So how glad was I that Lesley Price had alerted me to a wonderful community of people called L&D Connect and to their Tweet up afterwards. It was lovely of Lesley to introduce me to so many switched on and intelligent people and to dig deeper into the current learning landscape and the challenges organizations face. I look forward to continuing the conversation and to reading the blogs posts that seek to elaborate on work done during in the session. There is much to learn and do 🙂

Image source: Pixabay http://pixabay.com/en/trousers-underwear-nostalgia-past-362781/

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Developing Work Out Loud Habits and Measuring Up

I seem to have fallen out of the blogging habit recently. That’s not to say that I’ve not been learning or doing other stuff; I have. It’s just that at the start of the year I relocated back to England and I’ve not been able to get back into the habit. Any way, life might just be starting to settle back down again now so I thought I would try and incorporate a few new practices into my learning. Hey, and with a broadband speed over 10 times greater than I previously had in Ireland there’s gotta be a heap of new opportunities, like just Skyping even. Yay!!

To date, my blog has been a place where I’ve learned to “Learn Out Loud”, much of which has been driven by my participation in MOOCs and similar open learning opportunities. However, if I’m not openly MOOCing, I don’t seem to be in the habit or have the gumption to fire up my blog and document my learning. So, courtesy of Jeff Merrell and the “Work Out Loud” initiative he’s championing within #MSLOC430, I’m going to give it a go. As well as learning out loud, I’m going to try and develop the habit of working out loud.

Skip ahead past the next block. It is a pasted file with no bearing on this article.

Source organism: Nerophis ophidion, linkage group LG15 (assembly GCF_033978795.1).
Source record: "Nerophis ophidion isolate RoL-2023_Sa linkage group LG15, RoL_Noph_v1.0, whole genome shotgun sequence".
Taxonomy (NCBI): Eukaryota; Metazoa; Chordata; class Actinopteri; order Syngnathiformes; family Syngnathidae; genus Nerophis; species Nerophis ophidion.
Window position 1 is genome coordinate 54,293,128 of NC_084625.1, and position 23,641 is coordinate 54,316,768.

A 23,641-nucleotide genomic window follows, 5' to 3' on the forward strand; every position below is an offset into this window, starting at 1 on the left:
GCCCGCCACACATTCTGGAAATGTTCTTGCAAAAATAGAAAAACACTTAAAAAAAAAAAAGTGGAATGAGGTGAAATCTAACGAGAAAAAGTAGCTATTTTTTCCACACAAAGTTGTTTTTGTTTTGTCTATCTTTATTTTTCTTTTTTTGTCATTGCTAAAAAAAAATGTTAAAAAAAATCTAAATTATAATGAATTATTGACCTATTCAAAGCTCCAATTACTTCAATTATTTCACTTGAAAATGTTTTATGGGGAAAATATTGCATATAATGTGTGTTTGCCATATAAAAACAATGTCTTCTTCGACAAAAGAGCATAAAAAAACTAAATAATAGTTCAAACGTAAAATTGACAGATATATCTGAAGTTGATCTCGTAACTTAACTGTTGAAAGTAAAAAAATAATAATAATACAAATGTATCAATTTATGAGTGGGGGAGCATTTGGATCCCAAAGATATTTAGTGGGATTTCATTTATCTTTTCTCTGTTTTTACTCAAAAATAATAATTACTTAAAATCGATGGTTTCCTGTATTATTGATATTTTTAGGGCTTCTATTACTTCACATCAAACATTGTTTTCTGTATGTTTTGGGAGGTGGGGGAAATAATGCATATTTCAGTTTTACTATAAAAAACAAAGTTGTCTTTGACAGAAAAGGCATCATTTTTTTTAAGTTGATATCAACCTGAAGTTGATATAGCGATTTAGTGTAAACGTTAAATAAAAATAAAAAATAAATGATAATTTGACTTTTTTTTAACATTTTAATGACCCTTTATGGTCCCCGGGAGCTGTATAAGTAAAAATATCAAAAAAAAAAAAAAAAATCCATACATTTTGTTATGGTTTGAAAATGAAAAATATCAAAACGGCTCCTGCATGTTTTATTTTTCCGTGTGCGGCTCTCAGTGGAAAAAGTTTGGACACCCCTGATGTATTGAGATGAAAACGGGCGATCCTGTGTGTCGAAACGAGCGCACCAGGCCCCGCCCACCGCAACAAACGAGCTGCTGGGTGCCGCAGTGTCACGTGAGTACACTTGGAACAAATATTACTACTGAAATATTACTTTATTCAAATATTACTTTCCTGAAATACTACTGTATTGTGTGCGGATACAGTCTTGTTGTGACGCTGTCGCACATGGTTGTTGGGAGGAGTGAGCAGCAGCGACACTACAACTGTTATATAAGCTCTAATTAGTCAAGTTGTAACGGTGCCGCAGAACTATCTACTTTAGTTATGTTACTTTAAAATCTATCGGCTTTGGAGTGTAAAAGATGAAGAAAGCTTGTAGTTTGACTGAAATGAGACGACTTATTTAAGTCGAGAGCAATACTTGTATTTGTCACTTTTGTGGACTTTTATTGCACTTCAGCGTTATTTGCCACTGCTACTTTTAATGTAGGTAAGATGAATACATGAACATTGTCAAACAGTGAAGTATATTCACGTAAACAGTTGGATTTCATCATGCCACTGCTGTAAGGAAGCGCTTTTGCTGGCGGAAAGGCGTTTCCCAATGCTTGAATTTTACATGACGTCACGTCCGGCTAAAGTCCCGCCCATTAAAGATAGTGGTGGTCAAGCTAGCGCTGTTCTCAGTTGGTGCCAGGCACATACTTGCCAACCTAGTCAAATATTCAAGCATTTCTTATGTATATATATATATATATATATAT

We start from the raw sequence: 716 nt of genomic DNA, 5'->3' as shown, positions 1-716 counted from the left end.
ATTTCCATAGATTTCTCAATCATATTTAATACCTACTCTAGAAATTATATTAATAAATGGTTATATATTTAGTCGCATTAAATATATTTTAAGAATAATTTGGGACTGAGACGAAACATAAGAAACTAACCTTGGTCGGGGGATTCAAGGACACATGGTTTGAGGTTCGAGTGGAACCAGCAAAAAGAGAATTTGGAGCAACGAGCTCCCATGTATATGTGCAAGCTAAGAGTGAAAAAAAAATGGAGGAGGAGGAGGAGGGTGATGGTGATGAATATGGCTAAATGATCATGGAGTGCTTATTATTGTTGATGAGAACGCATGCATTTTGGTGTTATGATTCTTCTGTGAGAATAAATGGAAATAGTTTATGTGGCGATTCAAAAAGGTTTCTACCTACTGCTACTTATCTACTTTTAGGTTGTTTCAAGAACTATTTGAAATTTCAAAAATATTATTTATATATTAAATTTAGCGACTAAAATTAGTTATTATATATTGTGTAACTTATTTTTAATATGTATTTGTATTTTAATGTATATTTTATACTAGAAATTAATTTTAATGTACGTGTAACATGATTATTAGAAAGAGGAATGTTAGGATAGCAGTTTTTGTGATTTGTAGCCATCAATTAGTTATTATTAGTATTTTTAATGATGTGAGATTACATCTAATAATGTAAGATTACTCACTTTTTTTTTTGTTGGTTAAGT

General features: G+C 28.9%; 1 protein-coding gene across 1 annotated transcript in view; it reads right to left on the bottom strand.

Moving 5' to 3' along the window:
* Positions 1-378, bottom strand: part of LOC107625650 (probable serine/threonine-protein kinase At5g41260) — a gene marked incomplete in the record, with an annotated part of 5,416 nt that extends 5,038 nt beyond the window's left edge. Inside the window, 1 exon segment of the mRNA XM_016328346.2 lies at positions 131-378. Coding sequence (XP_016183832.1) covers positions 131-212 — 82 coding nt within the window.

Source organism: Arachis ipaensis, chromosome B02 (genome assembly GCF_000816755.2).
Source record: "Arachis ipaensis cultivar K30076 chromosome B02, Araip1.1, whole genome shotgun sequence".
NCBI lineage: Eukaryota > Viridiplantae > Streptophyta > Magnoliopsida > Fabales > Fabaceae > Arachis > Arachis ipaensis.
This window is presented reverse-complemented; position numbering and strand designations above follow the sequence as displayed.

‘What’s the difference?’, I hear you cry.

Well, I guess it is a bit subtle; that’s probably because the concepts are so closely related, as shown in Harold Jarche’s diagram below. You can read his full article here.

Learning Out Loud is essentially reflection and sense making in public and I guess I’m comfortable with that, well as comfortable as it’s possible to be. Working Out Loud, on the other hand, is the practice of providing a brief, running commentary on your work as you’re doing it.

Bryce Williams, who’s credited with coining the term, defines it as follows:

“Working out loud = Narrating your work + Observable work”

Narrating your work being  “journaling…what you are doing in an open way” and making your work observable being “creating/modifying/storing your work in places that others can see it, follow it, and contribute to it IN PROCESS.” Yep, that’s what I’ve not been so good at: journaling what I’ve been doing and allowing others to follow it etc., IN PROCESS. The minute I realized this, it immediately made me think of learning maths at school and how I was lousy at it, or hit and miss at any rate; I didn’t always show my working out. If I did get the right answer there was no way of really knowing how I got there and if I didn’t get the right answer, well …where do you start to put it right? If you don’t work out loud, how can anyone help you or contribute as you go along?

So, having ironed that out, what have I been learning and what am I working on.